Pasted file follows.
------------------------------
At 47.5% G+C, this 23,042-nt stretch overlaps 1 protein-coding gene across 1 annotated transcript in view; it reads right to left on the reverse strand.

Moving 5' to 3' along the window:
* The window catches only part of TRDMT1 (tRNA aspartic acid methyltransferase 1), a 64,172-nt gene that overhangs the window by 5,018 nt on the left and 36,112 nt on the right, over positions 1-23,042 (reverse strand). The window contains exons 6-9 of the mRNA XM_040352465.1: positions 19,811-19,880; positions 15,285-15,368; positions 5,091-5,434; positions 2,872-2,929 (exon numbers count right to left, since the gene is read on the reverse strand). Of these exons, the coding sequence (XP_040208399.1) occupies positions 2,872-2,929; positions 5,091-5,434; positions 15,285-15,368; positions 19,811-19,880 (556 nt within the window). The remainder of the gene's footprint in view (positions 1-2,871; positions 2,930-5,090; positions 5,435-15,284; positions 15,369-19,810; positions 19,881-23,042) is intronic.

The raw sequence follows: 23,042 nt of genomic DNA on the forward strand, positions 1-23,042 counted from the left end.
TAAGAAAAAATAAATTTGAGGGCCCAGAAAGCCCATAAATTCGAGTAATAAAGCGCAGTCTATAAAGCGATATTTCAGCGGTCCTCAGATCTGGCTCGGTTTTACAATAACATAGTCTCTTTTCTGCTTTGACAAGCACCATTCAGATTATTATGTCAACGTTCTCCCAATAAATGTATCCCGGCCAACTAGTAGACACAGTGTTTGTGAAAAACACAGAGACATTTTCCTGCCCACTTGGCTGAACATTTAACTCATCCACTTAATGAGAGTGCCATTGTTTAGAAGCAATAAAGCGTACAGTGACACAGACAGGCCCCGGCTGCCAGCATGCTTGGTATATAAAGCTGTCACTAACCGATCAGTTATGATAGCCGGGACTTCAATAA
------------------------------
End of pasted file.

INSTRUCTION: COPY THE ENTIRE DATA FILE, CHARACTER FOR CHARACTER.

At 47.5% G+C, this 23,042-nt stretch overlaps 1 protein-coding gene across 1 annotated transcript in view; it reads right to left on the reverse strand.

Moving 5' to 3' along the window:
* The window catches only part of TRDMT1 (tRNA aspartic acid methyltransferase 1), a 64,172-nt gene that overhangs the window by 5,018 nt on the left and 36,112 nt on the right, over positions 1-23,042 (reverse strand). The window contains exons 6-9 of the mRNA XM_040352465.1: positions 19,811-19,880; positions 15,285-15,368; positions 5,091-5,434; positions 2,872-2,929 (exon numbers count right to left, since the gene is read on the reverse strand). Of these exons, the coding sequence (XP_040208399.1) occupies positions 2,872-2,929; positions 5,091-5,434; positions 15,285-15,368; positions 19,811-19,880 (556 nt within the window). The remainder of the gene's footprint in view (positions 1-2,871; positions 2,930-5,090; positions 5,435-15,284; positions 15,369-19,810; positions 19,881-23,042) is intronic.

The raw sequence follows: 23,042 nt of genomic DNA on the forward strand, positions 1-23,042 counted from the left end.
TAAGAAAAAATAAATTTGAGGGCCCAGAAAGCCCATAAATTCGAGTAATAAAGCGCAGTCTATAAAGCGATATTTCAGCGGTCCTCAGATCTGGCTCGGTTTTACAATAACATAGTCTCTTTTCTGCTTTGACAAGCACCATTCAGATTATTATGTCAACGTTCTCCCAATAAATGTATCCCGGCCAACTAGTAGACACAGTGTTTGTGAAAAACACAGAGACATTTTCCTGCCCACTTGGCTGAACATTTAACTCATCCACTTAATGAGAGTGCCATTGTTTAGAAGCAATAAAGCGTACAGTGACACAGACAGGCCCCGGCTGCCAGCATGCTTGGTATATAAAGCTGTCACTAACCGATCAGTTATGATAGCCGGGACTTCAATAA